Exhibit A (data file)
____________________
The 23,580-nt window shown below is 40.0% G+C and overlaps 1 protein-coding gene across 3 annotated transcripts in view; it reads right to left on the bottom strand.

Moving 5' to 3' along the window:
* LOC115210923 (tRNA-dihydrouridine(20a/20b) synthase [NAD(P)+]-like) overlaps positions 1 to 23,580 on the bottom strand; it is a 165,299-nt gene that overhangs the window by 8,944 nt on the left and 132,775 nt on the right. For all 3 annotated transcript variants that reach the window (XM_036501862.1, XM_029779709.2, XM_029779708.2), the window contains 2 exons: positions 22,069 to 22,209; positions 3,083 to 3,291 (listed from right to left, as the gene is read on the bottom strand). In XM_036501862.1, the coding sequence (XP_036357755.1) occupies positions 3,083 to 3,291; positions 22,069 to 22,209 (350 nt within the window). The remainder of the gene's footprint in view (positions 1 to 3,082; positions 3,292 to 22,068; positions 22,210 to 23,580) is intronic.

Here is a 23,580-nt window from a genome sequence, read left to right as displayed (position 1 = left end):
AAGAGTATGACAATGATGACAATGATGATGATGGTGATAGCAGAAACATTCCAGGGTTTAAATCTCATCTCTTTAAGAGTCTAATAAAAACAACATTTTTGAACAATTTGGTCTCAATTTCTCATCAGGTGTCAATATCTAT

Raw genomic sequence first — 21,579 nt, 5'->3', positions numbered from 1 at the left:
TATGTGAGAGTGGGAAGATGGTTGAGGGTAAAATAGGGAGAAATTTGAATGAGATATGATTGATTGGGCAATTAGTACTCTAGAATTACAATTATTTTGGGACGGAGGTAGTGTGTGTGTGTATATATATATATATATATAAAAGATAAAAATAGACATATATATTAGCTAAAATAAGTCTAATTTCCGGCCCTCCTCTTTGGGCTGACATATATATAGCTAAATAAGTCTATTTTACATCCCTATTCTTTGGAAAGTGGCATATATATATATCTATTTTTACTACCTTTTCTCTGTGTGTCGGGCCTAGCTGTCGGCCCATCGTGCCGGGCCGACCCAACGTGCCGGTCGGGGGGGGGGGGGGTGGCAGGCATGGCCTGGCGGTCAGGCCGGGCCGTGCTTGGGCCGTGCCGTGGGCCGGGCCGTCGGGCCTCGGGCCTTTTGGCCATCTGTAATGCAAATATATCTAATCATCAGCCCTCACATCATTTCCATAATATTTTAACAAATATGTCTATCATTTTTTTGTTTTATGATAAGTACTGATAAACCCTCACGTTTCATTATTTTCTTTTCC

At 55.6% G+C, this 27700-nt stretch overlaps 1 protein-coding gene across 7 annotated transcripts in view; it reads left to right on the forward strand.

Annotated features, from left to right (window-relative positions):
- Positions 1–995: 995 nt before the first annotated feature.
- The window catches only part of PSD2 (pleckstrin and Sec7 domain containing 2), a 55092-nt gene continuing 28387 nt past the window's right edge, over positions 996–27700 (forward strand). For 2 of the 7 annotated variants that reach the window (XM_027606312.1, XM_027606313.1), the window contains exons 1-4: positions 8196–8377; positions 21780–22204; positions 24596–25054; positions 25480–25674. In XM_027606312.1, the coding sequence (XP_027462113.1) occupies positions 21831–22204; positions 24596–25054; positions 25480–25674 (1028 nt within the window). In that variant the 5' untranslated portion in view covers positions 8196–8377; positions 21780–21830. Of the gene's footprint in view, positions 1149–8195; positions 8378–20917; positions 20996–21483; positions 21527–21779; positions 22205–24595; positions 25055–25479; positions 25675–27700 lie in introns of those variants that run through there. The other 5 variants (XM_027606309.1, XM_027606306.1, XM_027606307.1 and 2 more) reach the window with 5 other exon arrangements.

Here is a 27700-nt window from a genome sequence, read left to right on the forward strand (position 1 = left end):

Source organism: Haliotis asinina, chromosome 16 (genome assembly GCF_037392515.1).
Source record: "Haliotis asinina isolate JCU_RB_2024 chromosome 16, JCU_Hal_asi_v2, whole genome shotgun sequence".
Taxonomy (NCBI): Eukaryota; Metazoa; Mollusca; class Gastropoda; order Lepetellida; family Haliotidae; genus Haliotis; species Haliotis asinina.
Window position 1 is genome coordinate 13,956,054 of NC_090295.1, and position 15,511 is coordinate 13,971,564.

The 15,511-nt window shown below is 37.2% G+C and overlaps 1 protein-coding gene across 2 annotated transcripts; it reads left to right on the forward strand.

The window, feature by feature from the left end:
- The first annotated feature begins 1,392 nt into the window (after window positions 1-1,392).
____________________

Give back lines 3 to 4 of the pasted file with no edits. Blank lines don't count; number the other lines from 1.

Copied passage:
* LOC115210923 (tRNA-dihydrouridine(20a/20b) synthase [NAD(P)+]-like) overlaps positions 1 to 23,580 on the bottom strand; it is a 165,299-nt gene that overhangs the window by 8,944 nt on the left and 132,775 nt on the right. For all 3 annotated transcript variants that reach the window (XM_036501862.1, XM_029779709.2, XM_029779708.2), the window contains 2 exons: positions 22,069 to 22,209; positions 3,083 to 3,291 (listed from right to left, as the gene is read on the bottom strand). In XM_036501862.1, the coding sequence (XP_036357755.1) occupies positions 3,083 to 3,291; positions 22,069 to 22,209 (350 nt within the window). The remainder of the gene's footprint in view (positions 1 to 3,082; positions 3,292 to 22,068; positions 22,210 to 23,580) is intronic.

Here is a 23,580-nt window from a genome sequence, read left to right as displayed (position 1 = left end):